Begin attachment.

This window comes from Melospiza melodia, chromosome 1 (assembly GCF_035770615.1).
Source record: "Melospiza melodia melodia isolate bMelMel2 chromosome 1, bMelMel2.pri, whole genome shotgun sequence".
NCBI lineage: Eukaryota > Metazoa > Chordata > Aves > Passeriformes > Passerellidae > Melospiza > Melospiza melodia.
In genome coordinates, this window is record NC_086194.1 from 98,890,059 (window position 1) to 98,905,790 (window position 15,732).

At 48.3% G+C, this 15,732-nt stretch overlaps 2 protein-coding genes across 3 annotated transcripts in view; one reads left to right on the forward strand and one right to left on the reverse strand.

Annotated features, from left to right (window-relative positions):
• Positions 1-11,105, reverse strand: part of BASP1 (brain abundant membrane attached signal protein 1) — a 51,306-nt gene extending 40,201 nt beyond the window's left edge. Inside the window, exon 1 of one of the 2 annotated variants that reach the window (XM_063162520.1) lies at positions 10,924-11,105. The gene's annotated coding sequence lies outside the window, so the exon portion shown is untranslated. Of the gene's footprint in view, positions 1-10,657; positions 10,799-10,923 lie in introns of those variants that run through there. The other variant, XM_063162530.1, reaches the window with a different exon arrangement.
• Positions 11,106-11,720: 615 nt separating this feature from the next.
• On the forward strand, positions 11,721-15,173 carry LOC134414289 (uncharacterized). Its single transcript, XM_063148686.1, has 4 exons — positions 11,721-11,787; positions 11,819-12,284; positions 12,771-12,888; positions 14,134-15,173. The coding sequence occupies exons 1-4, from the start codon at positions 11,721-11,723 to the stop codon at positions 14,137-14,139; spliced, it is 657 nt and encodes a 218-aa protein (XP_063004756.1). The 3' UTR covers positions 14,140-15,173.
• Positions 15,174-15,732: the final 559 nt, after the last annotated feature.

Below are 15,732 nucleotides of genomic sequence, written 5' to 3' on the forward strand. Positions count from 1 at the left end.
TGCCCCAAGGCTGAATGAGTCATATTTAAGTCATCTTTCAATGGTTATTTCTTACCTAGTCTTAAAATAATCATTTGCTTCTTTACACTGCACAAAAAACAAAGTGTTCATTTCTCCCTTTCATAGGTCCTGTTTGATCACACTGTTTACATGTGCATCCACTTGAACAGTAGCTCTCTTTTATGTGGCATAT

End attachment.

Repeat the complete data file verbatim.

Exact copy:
This window comes from Melospiza melodia, chromosome 1 (assembly GCF_035770615.1).
Source record: "Melospiza melodia melodia isolate bMelMel2 chromosome 1, bMelMel2.pri, whole genome shotgun sequence".
NCBI lineage: Eukaryota > Metazoa > Chordata > Aves > Passeriformes > Passerellidae > Melospiza > Melospiza melodia.
In genome coordinates, this window is record NC_086194.1 from 98,890,059 (window position 1) to 98,905,790 (window position 15,732).

At 48.3% G+C, this 15,732-nt stretch overlaps 2 protein-coding genes across 3 annotated transcripts in view; one reads left to right on the forward strand and one right to left on the reverse strand.

Annotated features, from left to right (window-relative positions):
• Positions 1-11,105, reverse strand: part of BASP1 (brain abundant membrane attached signal protein 1) — a 51,306-nt gene extending 40,201 nt beyond the window's left edge. Inside the window, exon 1 of one of the 2 annotated variants that reach the window (XM_063162520.1) lies at positions 10,924-11,105. The gene's annotated coding sequence lies outside the window, so the exon portion shown is untranslated. Of the gene's footprint in view, positions 1-10,657; positions 10,799-10,923 lie in introns of those variants that run through there. The other variant, XM_063162530.1, reaches the window with a different exon arrangement.
• Positions 11,106-11,720: 615 nt separating this feature from the next.
• On the forward strand, positions 11,721-15,173 carry LOC134414289 (uncharacterized). Its single transcript, XM_063148686.1, has 4 exons — positions 11,721-11,787; positions 11,819-12,284; positions 12,771-12,888; positions 14,134-15,173. The coding sequence occupies exons 1-4, from the start codon at positions 11,721-11,723 to the stop codon at positions 14,137-14,139; spliced, it is 657 nt and encodes a 218-aa protein (XP_063004756.1). The 3' UTR covers positions 14,140-15,173.
• Positions 15,174-15,732: the final 559 nt, after the last annotated feature.

Below are 15,732 nucleotides of genomic sequence, written 5' to 3' on the forward strand. Positions count from 1 at the left end.
TGCCCCAAGGCTGAATGAGTCATATTTAAGTCATCTTTCAATGGTTATTTCTTACCTAGTCTTAAAATAATCATTTGCTTCTTTACACTGCACAAAAAACAAAGTGTTCATTTCTCCCTTTCATAGGTCCTGTTTGATCACACTGTTTACATGTGCATCCACTTGAACAGTAGCTCTCTTTTATGTGGCATAT